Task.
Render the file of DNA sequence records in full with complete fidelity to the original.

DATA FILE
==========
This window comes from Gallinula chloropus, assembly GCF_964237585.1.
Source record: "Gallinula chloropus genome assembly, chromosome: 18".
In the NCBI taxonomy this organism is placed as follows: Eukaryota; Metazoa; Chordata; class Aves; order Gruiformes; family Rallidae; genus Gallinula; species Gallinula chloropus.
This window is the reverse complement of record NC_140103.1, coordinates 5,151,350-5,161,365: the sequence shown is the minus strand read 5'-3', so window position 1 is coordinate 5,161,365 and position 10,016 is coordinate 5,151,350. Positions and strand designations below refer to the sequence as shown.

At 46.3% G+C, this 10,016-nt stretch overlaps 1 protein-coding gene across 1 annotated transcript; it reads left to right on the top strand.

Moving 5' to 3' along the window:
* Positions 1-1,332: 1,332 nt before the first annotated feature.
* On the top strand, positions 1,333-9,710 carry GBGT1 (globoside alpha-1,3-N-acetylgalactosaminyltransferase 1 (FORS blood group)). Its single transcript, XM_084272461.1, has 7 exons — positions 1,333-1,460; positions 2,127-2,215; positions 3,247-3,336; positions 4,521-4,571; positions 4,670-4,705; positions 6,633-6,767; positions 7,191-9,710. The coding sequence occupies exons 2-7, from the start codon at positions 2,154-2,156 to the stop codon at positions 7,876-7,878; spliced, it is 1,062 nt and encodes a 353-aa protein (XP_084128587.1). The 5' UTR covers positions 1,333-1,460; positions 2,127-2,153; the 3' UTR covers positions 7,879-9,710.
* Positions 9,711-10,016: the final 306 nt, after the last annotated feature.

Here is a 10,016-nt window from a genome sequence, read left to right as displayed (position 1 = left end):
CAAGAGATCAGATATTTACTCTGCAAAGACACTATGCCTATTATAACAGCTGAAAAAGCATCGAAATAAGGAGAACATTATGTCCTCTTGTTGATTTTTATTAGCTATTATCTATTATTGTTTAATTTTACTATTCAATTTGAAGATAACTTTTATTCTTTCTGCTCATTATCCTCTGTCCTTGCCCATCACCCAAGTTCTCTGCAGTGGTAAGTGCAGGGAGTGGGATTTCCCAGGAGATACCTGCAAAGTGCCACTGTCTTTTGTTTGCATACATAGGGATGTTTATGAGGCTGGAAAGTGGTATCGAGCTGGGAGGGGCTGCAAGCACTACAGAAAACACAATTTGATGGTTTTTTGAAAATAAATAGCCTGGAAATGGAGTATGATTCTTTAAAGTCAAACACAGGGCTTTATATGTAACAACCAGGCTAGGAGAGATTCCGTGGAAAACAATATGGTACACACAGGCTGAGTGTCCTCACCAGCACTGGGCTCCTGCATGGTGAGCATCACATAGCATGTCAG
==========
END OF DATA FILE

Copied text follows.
This window comes from Gallinula chloropus, assembly GCF_964237585.1.
Source record: "Gallinula chloropus genome assembly, chromosome: 18".
In the NCBI taxonomy this organism is placed as follows: Eukaryota; Metazoa; Chordata; class Aves; order Gruiformes; family Rallidae; genus Gallinula; species Gallinula chloropus.
This window is the reverse complement of record NC_140103.1, coordinates 5,151,350-5,161,365: the sequence shown is the minus strand read 5'-3', so window position 1 is coordinate 5,161,365 and position 10,016 is coordinate 5,151,350. Positions and strand designations below refer to the sequence as shown.

At 46.3% G+C, this 10,016-nt stretch overlaps 1 protein-coding gene across 1 annotated transcript; it reads left to right on the top strand.

Moving 5' to 3' along the window:
* Positions 1-1,332: 1,332 nt before the first annotated feature.
* On the top strand, positions 1,333-9,710 carry GBGT1 (globoside alpha-1,3-N-acetylgalactosaminyltransferase 1 (FORS blood group)). Its single transcript, XM_084272461.1, has 7 exons — positions 1,333-1,460; positions 2,127-2,215; positions 3,247-3,336; positions 4,521-4,571; positions 4,670-4,705; positions 6,633-6,767; positions 7,191-9,710. The coding sequence occupies exons 2-7, from the start codon at positions 2,154-2,156 to the stop codon at positions 7,876-7,878; spliced, it is 1,062 nt and encodes a 353-aa protein (XP_084128587.1). The 5' UTR covers positions 1,333-1,460; positions 2,127-2,153; the 3' UTR covers positions 7,879-9,710.
* Positions 9,711-10,016: the final 306 nt, after the last annotated feature.

Here is a 10,016-nt window from a genome sequence, read left to right as displayed (position 1 = left end):
CAAGAGATCAGATATTTACTCTGCAAAGACACTATGCCTATTATAACAGCTGAAAAAGCATCGAAATAAGGAGAACATTATGTCCTCTTGTTGATTTTTATTAGCTATTATCTATTATTGTTTAATTTTACTATTCAATTTGAAGATAACTTTTATTCTTTCTGCTCATTATCCTCTGTCCTTGCCCATCACCCAAGTTCTCTGCAGTGGTAAGTGCAGGGAGTGGGATTTCCCAGGAGATACCTGCAAAGTGCCACTGTCTTTTGTTTGCATACATAGGGATGTTTATGAGGCTGGAAAGTGGTATCGAGCTGGGAGGGGCTGCAAGCACTACAGAAAACACAATTTGATGGTTTTTTGAAAATAAATAGCCTGGAAATGGAGTATGATTCTTTAAAGTCAAACACAGGGCTTTATATGTAACAACCAGGCTAGGAGAGATTCCGTGGAAAACAATATGGTACACACAGGCTGAGTGTCCTCACCAGCACTGGGCTCCTGCATGGTGAGCATCACATAGCATGTCAG